The Slatest

Trump, While in Ireland, Suggests U.S. and Ireland’s Border Situations Aren’t All That Different Really

President Trump during a bilateral meeting with Taoiseach Leo Varadkar at Shannon airport on June 5, 2019 in Shannon, Ireland.
President Donald Trump absolutely nailing it, historically speaking, during a meeting with Taoiseach Leo Varadkar on Wednesday in Shannon, Ireland.
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President Donald Trump is in Europe this week and he didn’t forget to pack his deep reservoir of understanding of global affairs. During a meeting with the Irish prime minister on Wednesday, Trump, on cue, brought up his favorite topic: walls, particularly ones that are built on the borders of nation-states. Ireland, you’ll remember, has dealt with decades of political violence over the partition of Northern Ireland from the Republic of Ireland. More recently, the possibility of a so-called hard border reemerging on the island between the two has inflamed old tensions while generating new ones, threatening to derail the U.K.’s Brexit negotiations.

Trump dealt with those delicate political and historical matters as tactfully as a presidential bowling ball during sit down meeting with Irish Prime Minister Leo Varadkar, who the Guardian described as being “visibly uncomfortable” as his country’s politics were strapped to the locomotive of the Trump Train. “I think it will all work out very well, and also for you with your wall, your border,” he said at a joint press conference. “I mean, we have a border situation in the United States, and you have one over here. But I hear it’s going to work out very well here.” The Irish prime minister quickly interjected, to be clear he and Trump were talking about the same Ireland: “One thing we want to avoid, of course, is a wall or border between us [in Ireland].”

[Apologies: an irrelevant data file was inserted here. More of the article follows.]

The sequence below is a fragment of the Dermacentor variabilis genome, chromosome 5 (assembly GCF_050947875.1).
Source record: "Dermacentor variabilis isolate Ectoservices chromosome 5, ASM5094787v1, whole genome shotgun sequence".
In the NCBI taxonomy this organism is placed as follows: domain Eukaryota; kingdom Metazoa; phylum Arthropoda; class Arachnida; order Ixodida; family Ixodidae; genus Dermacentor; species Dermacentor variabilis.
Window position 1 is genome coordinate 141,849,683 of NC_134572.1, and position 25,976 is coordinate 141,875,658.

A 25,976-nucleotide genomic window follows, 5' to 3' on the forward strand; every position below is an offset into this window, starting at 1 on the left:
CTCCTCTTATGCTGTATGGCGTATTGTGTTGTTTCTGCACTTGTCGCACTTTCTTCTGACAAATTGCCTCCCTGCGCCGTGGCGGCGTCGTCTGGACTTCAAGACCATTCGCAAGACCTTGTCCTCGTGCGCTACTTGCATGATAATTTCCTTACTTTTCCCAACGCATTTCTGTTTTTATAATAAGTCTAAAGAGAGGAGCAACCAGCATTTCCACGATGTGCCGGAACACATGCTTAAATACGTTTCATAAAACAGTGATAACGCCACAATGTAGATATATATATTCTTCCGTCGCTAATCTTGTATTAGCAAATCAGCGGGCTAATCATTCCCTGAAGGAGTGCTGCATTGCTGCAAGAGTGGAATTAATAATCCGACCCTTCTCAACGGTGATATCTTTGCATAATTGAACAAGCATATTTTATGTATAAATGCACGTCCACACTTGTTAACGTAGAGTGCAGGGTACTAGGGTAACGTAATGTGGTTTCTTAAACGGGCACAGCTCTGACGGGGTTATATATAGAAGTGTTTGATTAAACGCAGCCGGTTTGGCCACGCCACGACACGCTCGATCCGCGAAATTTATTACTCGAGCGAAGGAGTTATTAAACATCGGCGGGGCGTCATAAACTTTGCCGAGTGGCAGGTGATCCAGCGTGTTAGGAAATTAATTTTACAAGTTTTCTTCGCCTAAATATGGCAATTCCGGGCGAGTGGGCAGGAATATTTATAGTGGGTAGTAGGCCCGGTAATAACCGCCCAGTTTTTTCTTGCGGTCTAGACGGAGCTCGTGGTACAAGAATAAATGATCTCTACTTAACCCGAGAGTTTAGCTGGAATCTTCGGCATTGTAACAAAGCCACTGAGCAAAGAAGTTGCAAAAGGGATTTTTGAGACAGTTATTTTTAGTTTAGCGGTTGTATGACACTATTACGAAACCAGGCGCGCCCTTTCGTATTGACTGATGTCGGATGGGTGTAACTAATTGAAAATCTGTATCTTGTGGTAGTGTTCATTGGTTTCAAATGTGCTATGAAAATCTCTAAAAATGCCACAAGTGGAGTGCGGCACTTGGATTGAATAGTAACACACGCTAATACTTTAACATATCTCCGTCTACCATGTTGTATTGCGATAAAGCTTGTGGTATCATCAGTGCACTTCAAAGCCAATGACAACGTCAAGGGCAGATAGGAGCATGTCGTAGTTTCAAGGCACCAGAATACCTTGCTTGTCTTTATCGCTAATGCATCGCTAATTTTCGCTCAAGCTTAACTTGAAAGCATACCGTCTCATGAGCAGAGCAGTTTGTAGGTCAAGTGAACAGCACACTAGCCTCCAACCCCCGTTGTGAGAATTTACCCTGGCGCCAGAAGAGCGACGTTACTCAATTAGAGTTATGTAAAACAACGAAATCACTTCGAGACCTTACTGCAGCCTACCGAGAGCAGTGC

“I think you do, I think you do,” Trump replied, totally getting it. “The way it works now is good, you want to try and to keep it that way. I know that’s a big point of contention with respect to Brexit. I’m sure it’s going to work out very well. I know they’re focused very heavily on it. … There are a lot of good minds thinking about how to do it and it’s going to be just fine. It ultimately could even be very, very good for Ireland. The border will work out.”

“The Irish government has mounted an intense, three-year diplomatic effort arguing the opposite, that Brexit threatens peace and prosperity on the island of Ireland,” the Guardian notes. “Addressing the media after Trump’s departure, Varadkar said he explained the history of the border and the Troubles in their private meeting.”

Another classic case of Trump absolutely nailing it on the first go.